Charles Lee purchased an estate in Berkeley County, Virginia, near the estate of Horatio Gates. He was commissioned second major-general in the continental army in June 1775. The friends of Lee, notably Thomas Mifflin, earnestly urged his claims for first place against Artemas Ward and, when forced to second place, Lee mercilessly ridiculed the military skill of General Ward. He refused to accept until promised indemnity for any pecuniary loss he might suffer by accepting a commission, and congress assented. On July 22 of that year he resigned his commission and half-pay in the Britist army and joined Washington in his journey to Cambridge, Massachusetts, where he was placed in command of the left wing of the army, with headquarters at Winter Hill. When Sir Henry Clinton left Boston on his southern expedition, General Lee was sent to Newport, Rhode Island, and in January 1776, proceeded to New York where he directed the fortifying of the harbor. When the news of the death of Montgomery at Quebec reached Philadelphia, General Lee was made commander of the army in Canada, but when Clinton’s destination was found to be the southern states, Lee was transferred to the command of the department of the South and went from New York to Virginia, where he organized the cavalry and advocated a speedy Declaration of Independence. He reached Charleston, South Carolina, with his army, June 4, 1776, the same day the British fleet entered the harbor with the troops of Clinton and Cornwallis. General Moultrie had constructed a fort of palmetto wood on Sullivan’s Island, which Lee proposed to abandon as indefensible, but through the efforts of President Rutledge, the fort was garrisoned and in the battle of June 28, 1776, Moultrie prevented the British fleet from making a landing and Lee was given the credit of the victory and became popularly known as the “Hero of Charleston.”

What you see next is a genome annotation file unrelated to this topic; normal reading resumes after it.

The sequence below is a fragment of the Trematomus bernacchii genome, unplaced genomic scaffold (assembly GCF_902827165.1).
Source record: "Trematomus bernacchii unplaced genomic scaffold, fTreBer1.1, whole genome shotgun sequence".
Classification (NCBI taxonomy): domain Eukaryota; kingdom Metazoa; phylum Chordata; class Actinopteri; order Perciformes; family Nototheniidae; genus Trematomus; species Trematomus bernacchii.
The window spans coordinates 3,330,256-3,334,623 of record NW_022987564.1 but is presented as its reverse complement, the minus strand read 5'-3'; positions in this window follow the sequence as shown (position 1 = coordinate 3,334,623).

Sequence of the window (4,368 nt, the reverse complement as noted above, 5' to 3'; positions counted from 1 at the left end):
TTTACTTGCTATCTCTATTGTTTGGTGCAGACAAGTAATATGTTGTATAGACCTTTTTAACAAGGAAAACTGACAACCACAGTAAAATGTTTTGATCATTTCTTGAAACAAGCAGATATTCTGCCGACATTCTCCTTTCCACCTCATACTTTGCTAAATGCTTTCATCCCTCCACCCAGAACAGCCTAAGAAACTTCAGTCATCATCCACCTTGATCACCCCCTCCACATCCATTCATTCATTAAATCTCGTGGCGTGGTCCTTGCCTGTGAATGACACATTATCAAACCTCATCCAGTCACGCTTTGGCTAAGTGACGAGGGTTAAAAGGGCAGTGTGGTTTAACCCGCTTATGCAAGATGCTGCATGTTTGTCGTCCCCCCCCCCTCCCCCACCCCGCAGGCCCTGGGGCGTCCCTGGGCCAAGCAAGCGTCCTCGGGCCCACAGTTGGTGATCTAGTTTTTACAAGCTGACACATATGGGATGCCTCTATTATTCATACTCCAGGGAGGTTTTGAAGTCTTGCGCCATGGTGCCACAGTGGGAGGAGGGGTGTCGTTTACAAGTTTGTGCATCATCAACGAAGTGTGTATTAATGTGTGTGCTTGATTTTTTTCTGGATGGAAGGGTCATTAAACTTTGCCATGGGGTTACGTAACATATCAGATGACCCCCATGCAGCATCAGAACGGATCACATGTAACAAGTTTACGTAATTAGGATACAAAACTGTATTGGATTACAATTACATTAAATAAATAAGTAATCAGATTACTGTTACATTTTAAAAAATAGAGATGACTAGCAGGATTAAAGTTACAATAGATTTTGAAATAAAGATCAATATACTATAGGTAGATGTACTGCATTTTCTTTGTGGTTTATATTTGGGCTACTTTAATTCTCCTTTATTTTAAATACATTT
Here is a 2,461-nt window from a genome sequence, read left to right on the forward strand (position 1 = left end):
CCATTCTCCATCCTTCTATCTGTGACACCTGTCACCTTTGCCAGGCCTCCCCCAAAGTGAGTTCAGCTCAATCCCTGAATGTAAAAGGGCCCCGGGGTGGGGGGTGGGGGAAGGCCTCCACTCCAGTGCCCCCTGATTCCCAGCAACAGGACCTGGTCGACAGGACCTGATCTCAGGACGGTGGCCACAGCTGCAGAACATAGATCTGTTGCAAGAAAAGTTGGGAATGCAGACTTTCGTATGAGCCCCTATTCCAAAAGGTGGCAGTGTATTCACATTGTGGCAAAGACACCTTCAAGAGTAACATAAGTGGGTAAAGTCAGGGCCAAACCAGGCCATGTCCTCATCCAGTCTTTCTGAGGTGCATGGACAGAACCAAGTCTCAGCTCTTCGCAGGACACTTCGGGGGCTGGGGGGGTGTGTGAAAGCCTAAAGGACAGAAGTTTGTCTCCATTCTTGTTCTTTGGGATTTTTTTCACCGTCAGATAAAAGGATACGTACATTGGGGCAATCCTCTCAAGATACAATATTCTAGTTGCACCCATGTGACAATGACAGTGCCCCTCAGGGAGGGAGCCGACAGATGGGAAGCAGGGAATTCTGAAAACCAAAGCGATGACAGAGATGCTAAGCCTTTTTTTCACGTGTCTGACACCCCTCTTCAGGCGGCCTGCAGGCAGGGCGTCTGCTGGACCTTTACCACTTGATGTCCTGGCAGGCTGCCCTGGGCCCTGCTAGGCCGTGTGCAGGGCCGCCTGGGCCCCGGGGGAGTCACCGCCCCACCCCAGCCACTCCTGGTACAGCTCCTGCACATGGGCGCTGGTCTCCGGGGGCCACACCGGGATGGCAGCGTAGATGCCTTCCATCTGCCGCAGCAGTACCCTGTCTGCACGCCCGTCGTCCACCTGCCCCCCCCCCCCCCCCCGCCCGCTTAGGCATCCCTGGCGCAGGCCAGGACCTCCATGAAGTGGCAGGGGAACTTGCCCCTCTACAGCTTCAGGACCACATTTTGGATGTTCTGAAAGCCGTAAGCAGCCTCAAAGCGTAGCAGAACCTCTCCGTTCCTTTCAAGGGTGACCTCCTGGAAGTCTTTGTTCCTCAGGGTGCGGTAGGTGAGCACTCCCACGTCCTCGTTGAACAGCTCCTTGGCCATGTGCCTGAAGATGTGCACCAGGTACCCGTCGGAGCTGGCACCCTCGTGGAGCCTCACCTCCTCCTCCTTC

General Lee proposed to invade Florida, but Congress ordered him to report to Philadelphia, where he received $30,000 indemnity for losses by the sequestration of his property in England. Lee arrived in New York, October 14, 1776, and assumed command of the right wing of the army on Harlem Heights. The acceptance of the resignation of General Ward in May 1776 made Lee senior major-general. On November 16, 1776, the British captured Fort Washington and forced Washington to defend Philadelphia. Washington had left Lee with 7,000 men in Westchester County and when ordered to join Washington’s army in New Jersey, Lee failed to obey. Washington was, therefore, forced to fall back to Princeton with 3,000 men, which place he reached December 2, 1776, and the same day Lee moved across the river and encamped at Morristown with 4,000 men. General Schuyler had sent Gates from Ticonderoga with seven regiments to reinforce Washington, but Lee diverted the march and detained three of the regiments at Morristown. Washington was subsequently forced back across the Delaware River into Pennsylvania. This situation gave Lee the opportunity he desired and he industriously circulated reports of Washington’s military incapacity. Holding a strong position at Morristown, he planned to fall on the flank of Howe’s army and if possible secure a victory that would give him the command of the American army.